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Postby Hybridcity » Mon Dec 12, 2016 10:09 pm

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Subject title: Critique Vs. Opinion

Today at lunch a buddy and I got in a friendly argument about art. I over heard her saying "I couldn't go to an art college, I'd punch anyone that critiqued my work". Now, she isn't much of an artist and was just making a statement. I asked a question about what's so wrong with critiques? and she answered with "because all critiques are just an opinion."

I then further tried to explain not all critiques are opinions with using the example: if someone drew a leg and it was done wrong - and obviously done anatomically/proportionally wrong - then stating the anatomy/proportions were drawn incorrectly and explaining how to fix it is not an opinion. It was done wrong, and that's that. She then told me that the leg would've been done correctly to that person and therefor the critique would've been just an opinion. I then told her the reason the leg would look correct to the person was because there artistic eye is incapable of processing the problems. I explained that a critique attacking another person's style is indeed an opinionated "critique" but when the fundamentals are involved they are not opinionated.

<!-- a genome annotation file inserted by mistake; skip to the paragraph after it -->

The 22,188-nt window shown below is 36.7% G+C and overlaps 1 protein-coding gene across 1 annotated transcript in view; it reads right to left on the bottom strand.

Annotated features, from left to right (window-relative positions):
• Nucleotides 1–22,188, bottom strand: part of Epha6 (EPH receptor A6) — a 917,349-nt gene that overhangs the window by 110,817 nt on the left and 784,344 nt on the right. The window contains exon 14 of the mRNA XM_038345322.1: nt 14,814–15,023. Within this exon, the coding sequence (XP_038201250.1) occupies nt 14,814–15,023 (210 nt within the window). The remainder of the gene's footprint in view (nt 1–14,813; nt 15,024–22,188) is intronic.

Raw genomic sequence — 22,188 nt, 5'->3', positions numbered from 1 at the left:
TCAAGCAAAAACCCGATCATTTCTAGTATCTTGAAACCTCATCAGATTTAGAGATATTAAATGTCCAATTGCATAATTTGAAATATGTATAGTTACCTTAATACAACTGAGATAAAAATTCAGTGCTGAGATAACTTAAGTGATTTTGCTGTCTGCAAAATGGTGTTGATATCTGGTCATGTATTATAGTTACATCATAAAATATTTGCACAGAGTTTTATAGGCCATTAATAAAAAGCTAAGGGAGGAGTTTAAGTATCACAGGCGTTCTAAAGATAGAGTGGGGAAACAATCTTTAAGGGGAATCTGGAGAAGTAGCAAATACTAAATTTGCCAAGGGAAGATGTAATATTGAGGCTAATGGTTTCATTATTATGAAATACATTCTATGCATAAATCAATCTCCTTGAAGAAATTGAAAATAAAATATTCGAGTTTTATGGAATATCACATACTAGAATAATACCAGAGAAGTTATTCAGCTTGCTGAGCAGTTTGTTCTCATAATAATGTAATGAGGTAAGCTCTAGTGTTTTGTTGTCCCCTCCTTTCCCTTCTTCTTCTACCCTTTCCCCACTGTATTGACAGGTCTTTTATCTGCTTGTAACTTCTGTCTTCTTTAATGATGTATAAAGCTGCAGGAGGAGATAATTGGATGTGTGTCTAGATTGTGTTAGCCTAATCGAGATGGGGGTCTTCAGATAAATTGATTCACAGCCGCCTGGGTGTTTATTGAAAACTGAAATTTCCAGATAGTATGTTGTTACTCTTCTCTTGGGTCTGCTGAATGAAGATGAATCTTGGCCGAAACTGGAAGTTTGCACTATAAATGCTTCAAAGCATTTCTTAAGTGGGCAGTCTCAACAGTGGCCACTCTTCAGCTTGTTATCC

She then proceeded to tell me the fundamentals are opinions too, and that art is only about expressing yourself and doing what looks correct to you.

Not sure why but this kind of heated me. We had a good laugh afterward, making a couple jokes and what not. I just felt like ranting. Not sure if I could've made a stronger point if I explained it better? or that I'm possibly wrong on my end.
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Postby Audiazif » Mon Dec 12, 2016 11:19 pm

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Hybridcity wrote:Not sure if I could've made a stronger point if I explained it better?


You could of applied the same augment to another field that is more "respected" in your friend's eyes. For example maybe music. When someone sings a song wrong (e.g. sing the wrong note or not on beat), it can be obvious to most people. Or maybe try a field that has no room to be subjective, like math. Is it your opinion if you tell someone they are wrong when they say 2 + 2 = 5?
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Postby Ambiguity » Tue Dec 13, 2016 3:18 am

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I think you're actually both right, it really depends on what standards your holding your art up to. For instance the French impressionists weren't trying to capture exactly what light on form looks like, but more so what it "felt" like to them. At the time, though, this was looked down upon because it didn't adhere to the academic standard of the era(the name "the impressionists" was actually a mock name given to them by people who hated their work). So with your leg analogy, it'd be factual to say it's incorrect to real life proportions and anatomy, however, if one were to purposefully draw a leg differently, then it's still "correct" in that the goal was achieved.